Why your immune system makes you feel rotten

Like any army, your immune system requires supplies to fight, including fuels like sugar and oxygen

The misery of being sick. You’re lying inert on the couch, and it´s not so much the cough, or the aches and pains, but just an overall feeling of despair, of the world ending, of you having become the filling in a doom sandwich.

Fecking viruses and bacteria making you feel like this.

However, as it turns out, it´s not really them that make you feel like the devil´s haemorrhoids — it is your own immune system that´s mostly responsible for that, thank you very much. Your immune system, who is supposed to be your friend and bodyguard, your first line of defence against the worst scum of the universe, is the one that causes most of the misery.

You know when a friend gives you truly good advice and you know it is in your best interest to follow it, but you really don´t want to do it? Well, your immune system doesn’t deal in advice, it simply knocks you out and embeds you into that couch, because it can actually go behind your back and deal directly with your brain. That’s right, your immune system and your brain conspire together to make you feel like you were just thrown up by a garden gnome.


How do they manage to work together? Cells from the immune system can talk to each other using chemical compounds known as cytokines. These are little chemical messages that immune cells can send out, and any cell that has a cytokine receptor (which works like a sort of antenna) can pick these up. Usually, the messages sent by cytokines have the goal of co-ordinating a military-like response to an invader: raising the alarm or calling for reinforcements are typical examples. But many cells in the body have cytokine receptors, not just immune cells, and so cytokine messages allow for communication across many different organs and systems.

For example, cytokines acting on the temperature-controlling part of your brain can start a fever. Feeling feverish is not great, but the increased temperature helps the cells of your immune system to travel faster through your body and reach the battlefield in sufficient numbers to put up a good fight against the enemy.

But it´s not just that. Cytokines acting on your brain can also trigger what is known as sickness behaviour: a set of subjective feelings of sickness including malaise (general discomfort), lethargy, fatigue, increased sensitivity to pain and anhedonia (the inability to feel pleasure), as well as reduced social interaction. In summary, misery, end of the world, devil´s haemorrhoids.

Why would your immune system do this to you?

Isn’t it meant to be your mate?

Don’t you feed it every day with those fancy yoghurts?

Does it actually hate you?

No, your immune system doesn’t hate you, but it is quite ruthless and in order to do its job properly it will not hesitate to make you feel like you´ve been stampeded on by a pack of Ed Sheeran fans at the gates of Croke Park. Like any army, your immune system requires loads of supplies to fight, including fuels such as sugar and oxygen. If you’re gallivanting around, going out with your mates and spending your energy uselessly in drinking pints and having fun, your immune system will not be able to perform properly. If you´re feeling like a stomped-on cigarette end, though? Top of the morning for your immune system.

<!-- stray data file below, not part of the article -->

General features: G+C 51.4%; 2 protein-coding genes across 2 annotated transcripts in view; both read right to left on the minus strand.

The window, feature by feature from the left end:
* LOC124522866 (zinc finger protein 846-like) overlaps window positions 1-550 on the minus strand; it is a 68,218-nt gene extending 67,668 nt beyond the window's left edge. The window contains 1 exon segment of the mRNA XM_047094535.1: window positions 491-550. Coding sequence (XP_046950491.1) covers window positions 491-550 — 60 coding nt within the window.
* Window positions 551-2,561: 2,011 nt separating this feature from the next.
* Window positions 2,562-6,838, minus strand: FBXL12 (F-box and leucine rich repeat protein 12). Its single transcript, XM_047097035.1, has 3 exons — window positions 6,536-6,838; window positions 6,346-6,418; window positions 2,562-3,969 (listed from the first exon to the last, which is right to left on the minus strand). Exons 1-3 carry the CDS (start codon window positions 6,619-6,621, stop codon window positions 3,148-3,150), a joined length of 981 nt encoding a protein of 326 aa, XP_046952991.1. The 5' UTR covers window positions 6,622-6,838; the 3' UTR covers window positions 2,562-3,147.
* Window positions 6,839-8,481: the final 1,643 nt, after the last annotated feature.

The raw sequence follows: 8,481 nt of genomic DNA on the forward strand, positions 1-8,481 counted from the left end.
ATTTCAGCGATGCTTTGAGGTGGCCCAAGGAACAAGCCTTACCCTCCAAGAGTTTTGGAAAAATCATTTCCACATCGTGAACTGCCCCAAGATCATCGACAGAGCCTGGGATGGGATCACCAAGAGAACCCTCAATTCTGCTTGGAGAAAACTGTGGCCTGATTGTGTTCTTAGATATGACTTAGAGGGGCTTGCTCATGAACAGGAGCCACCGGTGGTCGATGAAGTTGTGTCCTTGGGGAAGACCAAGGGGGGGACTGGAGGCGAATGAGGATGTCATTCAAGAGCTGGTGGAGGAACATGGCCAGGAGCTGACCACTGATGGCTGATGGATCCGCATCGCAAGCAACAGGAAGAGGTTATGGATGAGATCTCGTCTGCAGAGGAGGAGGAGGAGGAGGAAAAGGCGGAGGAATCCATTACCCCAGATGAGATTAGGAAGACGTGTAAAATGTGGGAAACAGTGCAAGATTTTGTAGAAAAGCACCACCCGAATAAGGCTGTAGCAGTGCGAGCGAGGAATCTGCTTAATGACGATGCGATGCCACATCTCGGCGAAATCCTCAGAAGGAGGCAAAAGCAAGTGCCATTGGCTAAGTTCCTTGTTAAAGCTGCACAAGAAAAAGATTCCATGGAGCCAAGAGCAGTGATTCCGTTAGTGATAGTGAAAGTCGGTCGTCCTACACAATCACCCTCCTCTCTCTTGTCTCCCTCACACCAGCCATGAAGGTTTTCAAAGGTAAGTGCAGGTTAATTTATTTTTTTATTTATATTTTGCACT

Messages of doom

So yes, it makes perfect sense that your immune system makes you feel like crap for a while, in order to make you save energy that it can then use to fight whatever is making you sick. But too much of a good thing is not good at all, and levels of cytokines flying around with their messages of doom go down once the enemy is defeated, and with them the sickness behaviour itself. All quiet on the Western front.

Scientists have noted the similarities between sickness behaviour and depressive disorders. A large proportion of patients with cancer or viral infections treated with cytokines such as interferon alfa develop major depressive disorders; these are also more common in people who suffer chronic inflammation than in the general population. However, sickness behaviour is reversible, and there is only a partial overlap with major depressive disorders. Some researchers have postulated that major clinical depression could be caused by an excessive (in terms of intensity and/or duration) inflammatory response, but more research is needed to clarify this.

Recent research suggests that the interaction between our brains and our immune systems goes much further than keeping you down so you don’t waste energy. Inflammation generated by the immune system might actually influence our social behaviour to reduce our vulnerability to disease and increase our chances of survival. For example, inflammation may send signals to our brain to increase our interactions with those people giving us positive social feedback. Furthermore, people who are more socially isolated may have increased inflammatory activity, putting immune cells on high alert.

So our immune system might then sneakily direct us to surround ourselves with sound people that may take care of us while we’re lying inert on the couch with barely enough energy to watch Emily in Paris; if it can´t find anyone, then it ups its game because it knows tough times are coming. Overall, a master of tough love.

Well played, immune system. Well played.